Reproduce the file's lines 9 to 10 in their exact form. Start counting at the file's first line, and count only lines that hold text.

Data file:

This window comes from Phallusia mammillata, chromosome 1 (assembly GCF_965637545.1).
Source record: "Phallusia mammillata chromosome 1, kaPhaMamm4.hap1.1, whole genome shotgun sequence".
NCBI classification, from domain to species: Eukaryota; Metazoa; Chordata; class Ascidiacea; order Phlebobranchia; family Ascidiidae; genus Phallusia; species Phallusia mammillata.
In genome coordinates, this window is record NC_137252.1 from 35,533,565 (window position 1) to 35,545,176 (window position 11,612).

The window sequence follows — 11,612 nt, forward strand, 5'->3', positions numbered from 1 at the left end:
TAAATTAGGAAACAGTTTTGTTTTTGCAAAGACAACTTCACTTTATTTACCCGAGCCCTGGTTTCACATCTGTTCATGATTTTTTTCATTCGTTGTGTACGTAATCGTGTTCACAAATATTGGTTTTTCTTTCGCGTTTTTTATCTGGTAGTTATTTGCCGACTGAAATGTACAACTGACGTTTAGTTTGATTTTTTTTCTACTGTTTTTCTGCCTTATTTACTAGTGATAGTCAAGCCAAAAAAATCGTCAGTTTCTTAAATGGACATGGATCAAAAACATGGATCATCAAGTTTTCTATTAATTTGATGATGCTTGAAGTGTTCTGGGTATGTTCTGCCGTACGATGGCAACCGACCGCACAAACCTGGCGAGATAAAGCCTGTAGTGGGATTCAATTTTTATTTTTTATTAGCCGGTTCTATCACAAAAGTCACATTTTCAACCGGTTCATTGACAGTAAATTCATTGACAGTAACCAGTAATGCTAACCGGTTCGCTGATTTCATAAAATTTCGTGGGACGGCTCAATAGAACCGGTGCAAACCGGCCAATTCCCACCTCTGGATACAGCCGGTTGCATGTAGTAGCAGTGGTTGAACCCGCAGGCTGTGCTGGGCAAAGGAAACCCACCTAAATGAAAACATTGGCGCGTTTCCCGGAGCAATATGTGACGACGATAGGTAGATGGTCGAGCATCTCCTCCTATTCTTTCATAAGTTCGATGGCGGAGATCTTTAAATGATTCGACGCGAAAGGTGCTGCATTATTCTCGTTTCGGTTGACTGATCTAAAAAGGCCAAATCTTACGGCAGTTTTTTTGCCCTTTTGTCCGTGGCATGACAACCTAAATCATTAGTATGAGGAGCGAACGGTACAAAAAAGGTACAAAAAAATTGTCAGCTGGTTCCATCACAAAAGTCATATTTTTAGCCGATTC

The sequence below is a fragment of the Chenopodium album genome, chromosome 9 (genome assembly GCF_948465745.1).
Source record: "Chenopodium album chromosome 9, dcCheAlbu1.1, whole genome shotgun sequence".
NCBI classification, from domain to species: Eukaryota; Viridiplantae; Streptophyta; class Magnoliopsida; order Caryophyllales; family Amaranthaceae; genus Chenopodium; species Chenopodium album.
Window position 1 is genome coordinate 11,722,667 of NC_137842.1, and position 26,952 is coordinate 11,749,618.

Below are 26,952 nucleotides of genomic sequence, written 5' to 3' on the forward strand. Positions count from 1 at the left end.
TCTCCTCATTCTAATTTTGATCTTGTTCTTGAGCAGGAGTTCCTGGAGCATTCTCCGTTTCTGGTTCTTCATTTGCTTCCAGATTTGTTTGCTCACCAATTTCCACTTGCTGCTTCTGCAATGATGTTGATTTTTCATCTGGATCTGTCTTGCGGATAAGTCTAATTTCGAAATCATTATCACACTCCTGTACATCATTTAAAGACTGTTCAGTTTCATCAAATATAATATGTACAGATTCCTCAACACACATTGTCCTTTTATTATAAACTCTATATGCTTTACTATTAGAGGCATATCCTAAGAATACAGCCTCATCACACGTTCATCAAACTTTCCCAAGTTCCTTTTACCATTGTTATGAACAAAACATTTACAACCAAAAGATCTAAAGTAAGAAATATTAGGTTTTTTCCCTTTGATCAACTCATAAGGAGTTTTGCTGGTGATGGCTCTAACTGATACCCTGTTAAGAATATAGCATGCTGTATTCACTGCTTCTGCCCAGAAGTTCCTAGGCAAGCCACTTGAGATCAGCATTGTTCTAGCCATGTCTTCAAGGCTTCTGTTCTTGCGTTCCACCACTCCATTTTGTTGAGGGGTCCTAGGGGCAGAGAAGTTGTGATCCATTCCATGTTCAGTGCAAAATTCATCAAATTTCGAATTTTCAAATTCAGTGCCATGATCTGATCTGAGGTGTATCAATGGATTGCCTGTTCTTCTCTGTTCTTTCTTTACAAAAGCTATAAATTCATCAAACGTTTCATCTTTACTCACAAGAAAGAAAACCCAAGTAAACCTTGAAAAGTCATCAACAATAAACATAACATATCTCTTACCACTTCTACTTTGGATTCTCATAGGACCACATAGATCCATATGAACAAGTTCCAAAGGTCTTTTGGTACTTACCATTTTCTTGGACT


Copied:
NCBI classification, from domain to species: Eukaryota; Viridiplantae; Streptophyta; class Magnoliopsida; order Caryophyllales; family Amaranthaceae; genus Chenopodium; species Chenopodium album.
Window position 1 is genome coordinate 11,722,667 of NC_137842.1, and position 26,952 is coordinate 11,749,618.